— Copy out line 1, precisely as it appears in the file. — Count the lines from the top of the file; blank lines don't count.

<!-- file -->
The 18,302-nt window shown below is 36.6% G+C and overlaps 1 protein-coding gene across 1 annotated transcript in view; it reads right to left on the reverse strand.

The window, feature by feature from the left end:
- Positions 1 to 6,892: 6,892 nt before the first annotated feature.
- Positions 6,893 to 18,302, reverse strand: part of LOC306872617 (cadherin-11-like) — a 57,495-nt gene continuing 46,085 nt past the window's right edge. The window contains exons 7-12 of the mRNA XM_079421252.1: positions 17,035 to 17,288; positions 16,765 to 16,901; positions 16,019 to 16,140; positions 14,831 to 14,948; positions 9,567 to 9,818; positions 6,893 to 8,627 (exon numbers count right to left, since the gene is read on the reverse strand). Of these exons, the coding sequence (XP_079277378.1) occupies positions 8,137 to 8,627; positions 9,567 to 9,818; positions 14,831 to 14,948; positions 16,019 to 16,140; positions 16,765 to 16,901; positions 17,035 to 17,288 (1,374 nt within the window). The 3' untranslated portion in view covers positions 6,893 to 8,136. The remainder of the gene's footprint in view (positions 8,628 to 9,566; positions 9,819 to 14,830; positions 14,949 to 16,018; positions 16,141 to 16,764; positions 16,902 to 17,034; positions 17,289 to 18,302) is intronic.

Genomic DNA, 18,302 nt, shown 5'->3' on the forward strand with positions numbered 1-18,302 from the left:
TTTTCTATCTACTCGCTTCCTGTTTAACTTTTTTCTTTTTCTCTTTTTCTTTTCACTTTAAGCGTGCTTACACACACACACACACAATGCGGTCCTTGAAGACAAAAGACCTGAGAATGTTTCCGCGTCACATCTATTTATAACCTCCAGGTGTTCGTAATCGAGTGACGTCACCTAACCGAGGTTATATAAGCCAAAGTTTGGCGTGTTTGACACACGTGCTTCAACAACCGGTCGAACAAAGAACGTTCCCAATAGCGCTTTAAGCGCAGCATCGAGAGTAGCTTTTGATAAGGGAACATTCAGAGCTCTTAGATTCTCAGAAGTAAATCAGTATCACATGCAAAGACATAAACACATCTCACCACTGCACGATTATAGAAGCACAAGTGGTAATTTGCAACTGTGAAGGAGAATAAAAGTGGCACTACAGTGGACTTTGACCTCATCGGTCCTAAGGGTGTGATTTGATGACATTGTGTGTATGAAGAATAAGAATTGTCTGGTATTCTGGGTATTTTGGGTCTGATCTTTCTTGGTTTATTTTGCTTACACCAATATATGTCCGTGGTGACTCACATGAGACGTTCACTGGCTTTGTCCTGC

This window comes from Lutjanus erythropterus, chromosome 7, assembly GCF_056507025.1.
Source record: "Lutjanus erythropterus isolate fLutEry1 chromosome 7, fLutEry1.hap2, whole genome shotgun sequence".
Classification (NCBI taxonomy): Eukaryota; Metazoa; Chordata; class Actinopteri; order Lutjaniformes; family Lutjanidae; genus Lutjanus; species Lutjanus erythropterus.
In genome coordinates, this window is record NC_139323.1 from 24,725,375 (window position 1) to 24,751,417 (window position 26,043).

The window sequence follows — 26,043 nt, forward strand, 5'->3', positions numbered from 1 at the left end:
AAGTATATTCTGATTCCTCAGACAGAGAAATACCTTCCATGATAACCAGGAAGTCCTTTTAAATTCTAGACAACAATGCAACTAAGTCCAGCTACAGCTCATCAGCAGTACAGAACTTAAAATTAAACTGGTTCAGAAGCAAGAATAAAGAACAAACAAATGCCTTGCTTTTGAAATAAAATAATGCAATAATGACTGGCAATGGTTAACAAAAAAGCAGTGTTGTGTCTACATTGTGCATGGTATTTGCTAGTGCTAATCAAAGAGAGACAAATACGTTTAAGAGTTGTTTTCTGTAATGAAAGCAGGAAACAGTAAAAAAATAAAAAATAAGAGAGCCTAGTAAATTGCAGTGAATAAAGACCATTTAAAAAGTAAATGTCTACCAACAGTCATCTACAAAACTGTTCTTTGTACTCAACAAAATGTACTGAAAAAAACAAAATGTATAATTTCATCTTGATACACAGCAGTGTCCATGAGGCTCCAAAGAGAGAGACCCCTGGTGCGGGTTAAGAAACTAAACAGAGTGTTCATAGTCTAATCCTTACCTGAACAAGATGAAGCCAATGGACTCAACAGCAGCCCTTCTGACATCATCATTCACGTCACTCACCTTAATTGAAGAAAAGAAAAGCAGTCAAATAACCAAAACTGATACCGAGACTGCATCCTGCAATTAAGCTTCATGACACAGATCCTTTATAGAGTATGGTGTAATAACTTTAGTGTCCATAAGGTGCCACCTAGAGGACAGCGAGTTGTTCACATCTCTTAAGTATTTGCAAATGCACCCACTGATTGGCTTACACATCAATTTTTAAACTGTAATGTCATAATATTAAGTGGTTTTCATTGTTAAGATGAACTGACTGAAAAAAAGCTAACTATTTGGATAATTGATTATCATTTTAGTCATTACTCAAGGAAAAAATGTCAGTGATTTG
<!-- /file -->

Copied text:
The 18,302-nt window shown below is 36.6% G+C and overlaps 1 protein-coding gene across 1 annotated transcript in view; it reads right to left on the reverse strand.